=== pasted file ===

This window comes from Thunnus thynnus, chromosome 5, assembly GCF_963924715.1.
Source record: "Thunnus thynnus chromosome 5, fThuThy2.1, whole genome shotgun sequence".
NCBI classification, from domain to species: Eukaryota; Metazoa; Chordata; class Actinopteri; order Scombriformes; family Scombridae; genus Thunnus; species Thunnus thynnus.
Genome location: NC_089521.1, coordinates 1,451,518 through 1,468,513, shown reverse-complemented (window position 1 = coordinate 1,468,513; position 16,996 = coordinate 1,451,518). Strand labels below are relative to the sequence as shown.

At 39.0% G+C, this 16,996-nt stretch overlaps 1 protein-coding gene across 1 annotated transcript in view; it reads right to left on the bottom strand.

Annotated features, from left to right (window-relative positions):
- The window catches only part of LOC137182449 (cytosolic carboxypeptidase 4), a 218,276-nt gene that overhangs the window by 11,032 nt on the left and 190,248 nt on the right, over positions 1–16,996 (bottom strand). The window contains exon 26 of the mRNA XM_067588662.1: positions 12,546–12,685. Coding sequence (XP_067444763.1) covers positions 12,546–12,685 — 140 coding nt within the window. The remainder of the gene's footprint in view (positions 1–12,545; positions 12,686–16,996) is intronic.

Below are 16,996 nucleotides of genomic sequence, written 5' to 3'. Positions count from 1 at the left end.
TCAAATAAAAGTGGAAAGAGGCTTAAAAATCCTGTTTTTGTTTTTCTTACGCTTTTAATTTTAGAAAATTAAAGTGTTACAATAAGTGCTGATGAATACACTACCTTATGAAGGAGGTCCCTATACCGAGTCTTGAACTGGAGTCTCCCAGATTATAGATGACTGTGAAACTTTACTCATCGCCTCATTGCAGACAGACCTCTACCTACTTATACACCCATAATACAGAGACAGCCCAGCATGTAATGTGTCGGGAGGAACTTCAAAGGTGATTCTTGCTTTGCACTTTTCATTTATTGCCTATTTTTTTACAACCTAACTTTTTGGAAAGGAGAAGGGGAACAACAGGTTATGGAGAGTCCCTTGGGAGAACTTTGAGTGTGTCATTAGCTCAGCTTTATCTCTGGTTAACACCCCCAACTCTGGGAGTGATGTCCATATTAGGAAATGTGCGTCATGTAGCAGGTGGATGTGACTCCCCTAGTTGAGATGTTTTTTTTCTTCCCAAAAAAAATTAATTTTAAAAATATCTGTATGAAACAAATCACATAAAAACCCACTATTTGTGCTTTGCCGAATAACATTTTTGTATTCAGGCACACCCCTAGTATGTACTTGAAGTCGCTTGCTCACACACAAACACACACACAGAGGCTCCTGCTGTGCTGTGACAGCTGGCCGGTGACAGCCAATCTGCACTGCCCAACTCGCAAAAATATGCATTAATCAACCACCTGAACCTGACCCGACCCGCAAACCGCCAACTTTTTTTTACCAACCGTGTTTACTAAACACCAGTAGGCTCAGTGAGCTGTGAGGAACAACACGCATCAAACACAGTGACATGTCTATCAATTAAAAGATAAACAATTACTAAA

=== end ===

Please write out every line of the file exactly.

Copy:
This window comes from Thunnus thynnus, chromosome 5, assembly GCF_963924715.1.
Source record: "Thunnus thynnus chromosome 5, fThuThy2.1, whole genome shotgun sequence".
NCBI classification, from domain to species: Eukaryota; Metazoa; Chordata; class Actinopteri; order Scombriformes; family Scombridae; genus Thunnus; species Thunnus thynnus.
Genome location: NC_089521.1, coordinates 1,451,518 through 1,468,513, shown reverse-complemented (window position 1 = coordinate 1,468,513; position 16,996 = coordinate 1,451,518). Strand labels below are relative to the sequence as shown.

At 39.0% G+C, this 16,996-nt stretch overlaps 1 protein-coding gene across 1 annotated transcript in view; it reads right to left on the bottom strand.

Annotated features, from left to right (window-relative positions):
- The window catches only part of LOC137182449 (cytosolic carboxypeptidase 4), a 218,276-nt gene that overhangs the window by 11,032 nt on the left and 190,248 nt on the right, over positions 1–16,996 (bottom strand). The window contains exon 26 of the mRNA XM_067588662.1: positions 12,546–12,685. Coding sequence (XP_067444763.1) covers positions 12,546–12,685 — 140 coding nt within the window. The remainder of the gene's footprint in view (positions 1–12,545; positions 12,686–16,996) is intronic.

Below are 16,996 nucleotides of genomic sequence, written 5' to 3'. Positions count from 1 at the left end.
TCAAATAAAAGTGGAAAGAGGCTTAAAAATCCTGTTTTTGTTTTTCTTACGCTTTTAATTTTAGAAAATTAAAGTGTTACAATAAGTGCTGATGAATACACTACCTTATGAAGGAGGTCCCTATACCGAGTCTTGAACTGGAGTCTCCCAGATTATAGATGACTGTGAAACTTTACTCATCGCCTCATTGCAGACAGACCTCTACCTACTTATACACCCATAATACAGAGACAGCCCAGCATGTAATGTGTCGGGAGGAACTTCAAAGGTGATTCTTGCTTTGCACTTTTCATTTATTGCCTATTTTTTTACAACCTAACTTTTTGGAAAGGAGAAGGGGAACAACAGGTTATGGAGAGTCCCTTGGGAGAACTTTGAGTGTGTCATTAGCTCAGCTTTATCTCTGGTTAACACCCCCAACTCTGGGAGTGATGTCCATATTAGGAAATGTGCGTCATGTAGCAGGTGGATGTGACTCCCCTAGTTGAGATGTTTTTTTTCTTCCCAAAAAAAATTAATTTTAAAAATATCTGTATGAAACAAATCACATAAAAACCCACTATTTGTGCTTTGCCGAATAACATTTTTGTATTCAGGCACACCCCTAGTATGTACTTGAAGTCGCTTGCTCACACACAAACACACACACAGAGGCTCCTGCTGTGCTGTGACAGCTGGCCGGTGACAGCCAATCTGCACTGCCCAACTCGCAAAAATATGCATTAATCAACCACCTGAACCTGACCCGACCCGCAAACCGCCAACTTTTTTTTACCAACCGTGTTTACTAAACACCAGTAGGCTCAGTGAGCTGTGAGGAACAACACGCATCAAACACAGTGACATGTCTATCAATTAAAAGATAAACAATTACTAAA